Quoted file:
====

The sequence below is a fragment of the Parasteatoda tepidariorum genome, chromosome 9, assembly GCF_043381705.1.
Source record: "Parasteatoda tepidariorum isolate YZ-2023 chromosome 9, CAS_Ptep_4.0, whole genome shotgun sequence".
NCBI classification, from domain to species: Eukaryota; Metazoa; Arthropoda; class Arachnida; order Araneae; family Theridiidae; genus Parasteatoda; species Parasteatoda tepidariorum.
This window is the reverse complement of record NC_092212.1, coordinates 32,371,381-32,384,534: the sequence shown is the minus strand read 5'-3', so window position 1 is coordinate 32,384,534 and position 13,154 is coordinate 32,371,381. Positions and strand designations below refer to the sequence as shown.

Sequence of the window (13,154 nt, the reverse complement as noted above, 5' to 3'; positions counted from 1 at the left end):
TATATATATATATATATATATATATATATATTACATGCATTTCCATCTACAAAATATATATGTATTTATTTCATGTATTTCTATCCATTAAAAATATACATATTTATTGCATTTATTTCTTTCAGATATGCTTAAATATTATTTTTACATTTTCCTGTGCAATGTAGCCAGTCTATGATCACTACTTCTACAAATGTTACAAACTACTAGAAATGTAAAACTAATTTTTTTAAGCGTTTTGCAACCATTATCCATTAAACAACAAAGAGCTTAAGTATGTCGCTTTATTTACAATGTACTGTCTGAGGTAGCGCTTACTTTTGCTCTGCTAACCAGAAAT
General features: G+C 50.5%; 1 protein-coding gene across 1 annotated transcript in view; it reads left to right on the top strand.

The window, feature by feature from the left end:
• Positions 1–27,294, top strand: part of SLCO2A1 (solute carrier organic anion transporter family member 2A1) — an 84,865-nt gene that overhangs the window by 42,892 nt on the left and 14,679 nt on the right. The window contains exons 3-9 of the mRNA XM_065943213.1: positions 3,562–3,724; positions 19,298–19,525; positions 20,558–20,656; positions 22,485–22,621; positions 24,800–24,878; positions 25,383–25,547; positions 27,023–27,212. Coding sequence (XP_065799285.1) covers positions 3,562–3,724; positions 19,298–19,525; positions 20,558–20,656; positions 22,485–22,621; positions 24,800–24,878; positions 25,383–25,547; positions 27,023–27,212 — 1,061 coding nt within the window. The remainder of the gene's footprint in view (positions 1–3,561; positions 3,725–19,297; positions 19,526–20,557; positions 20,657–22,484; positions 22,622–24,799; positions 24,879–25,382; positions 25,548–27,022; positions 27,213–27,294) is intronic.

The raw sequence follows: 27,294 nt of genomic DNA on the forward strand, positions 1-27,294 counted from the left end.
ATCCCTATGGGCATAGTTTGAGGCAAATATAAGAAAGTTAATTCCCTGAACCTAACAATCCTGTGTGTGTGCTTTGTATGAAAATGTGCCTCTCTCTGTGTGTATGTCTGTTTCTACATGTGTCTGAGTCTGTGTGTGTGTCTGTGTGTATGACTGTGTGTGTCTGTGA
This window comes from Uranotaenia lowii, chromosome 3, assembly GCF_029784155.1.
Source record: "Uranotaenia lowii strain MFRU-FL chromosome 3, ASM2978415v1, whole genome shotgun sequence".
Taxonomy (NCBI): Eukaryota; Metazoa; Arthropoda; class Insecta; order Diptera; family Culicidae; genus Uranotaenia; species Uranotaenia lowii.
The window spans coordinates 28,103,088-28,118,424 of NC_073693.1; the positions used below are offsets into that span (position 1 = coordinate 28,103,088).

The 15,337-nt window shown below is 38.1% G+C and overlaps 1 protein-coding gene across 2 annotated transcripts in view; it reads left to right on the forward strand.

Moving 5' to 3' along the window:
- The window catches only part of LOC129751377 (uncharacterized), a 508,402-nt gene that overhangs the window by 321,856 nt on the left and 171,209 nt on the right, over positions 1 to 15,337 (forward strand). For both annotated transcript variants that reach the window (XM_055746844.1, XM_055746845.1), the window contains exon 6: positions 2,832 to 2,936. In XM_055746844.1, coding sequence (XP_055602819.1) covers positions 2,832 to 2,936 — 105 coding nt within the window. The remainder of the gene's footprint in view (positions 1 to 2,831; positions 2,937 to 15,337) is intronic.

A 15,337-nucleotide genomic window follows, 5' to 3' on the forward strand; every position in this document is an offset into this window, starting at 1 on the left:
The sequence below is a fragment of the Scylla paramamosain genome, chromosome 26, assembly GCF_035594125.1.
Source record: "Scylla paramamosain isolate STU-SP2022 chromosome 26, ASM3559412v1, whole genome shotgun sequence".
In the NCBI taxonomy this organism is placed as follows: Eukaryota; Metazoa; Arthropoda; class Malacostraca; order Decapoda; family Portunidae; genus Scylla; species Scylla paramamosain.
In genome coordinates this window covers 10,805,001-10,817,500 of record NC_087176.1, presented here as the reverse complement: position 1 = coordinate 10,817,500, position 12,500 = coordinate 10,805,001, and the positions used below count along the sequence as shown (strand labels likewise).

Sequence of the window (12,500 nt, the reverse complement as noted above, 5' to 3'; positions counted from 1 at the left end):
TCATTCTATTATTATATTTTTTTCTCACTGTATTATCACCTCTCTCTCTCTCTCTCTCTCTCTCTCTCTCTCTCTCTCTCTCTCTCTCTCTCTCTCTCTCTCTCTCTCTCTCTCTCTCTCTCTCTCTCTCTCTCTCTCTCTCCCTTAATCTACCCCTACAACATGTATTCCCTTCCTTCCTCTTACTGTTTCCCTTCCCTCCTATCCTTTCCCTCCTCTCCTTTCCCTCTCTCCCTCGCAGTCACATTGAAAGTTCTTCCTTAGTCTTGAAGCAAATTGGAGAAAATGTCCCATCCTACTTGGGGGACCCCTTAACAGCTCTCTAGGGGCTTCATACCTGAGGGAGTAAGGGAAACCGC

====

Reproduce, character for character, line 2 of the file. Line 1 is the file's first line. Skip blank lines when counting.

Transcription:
Source record: "Parasteatoda tepidariorum isolate YZ-2023 chromosome 9, CAS_Ptep_4.0, whole genome shotgun sequence".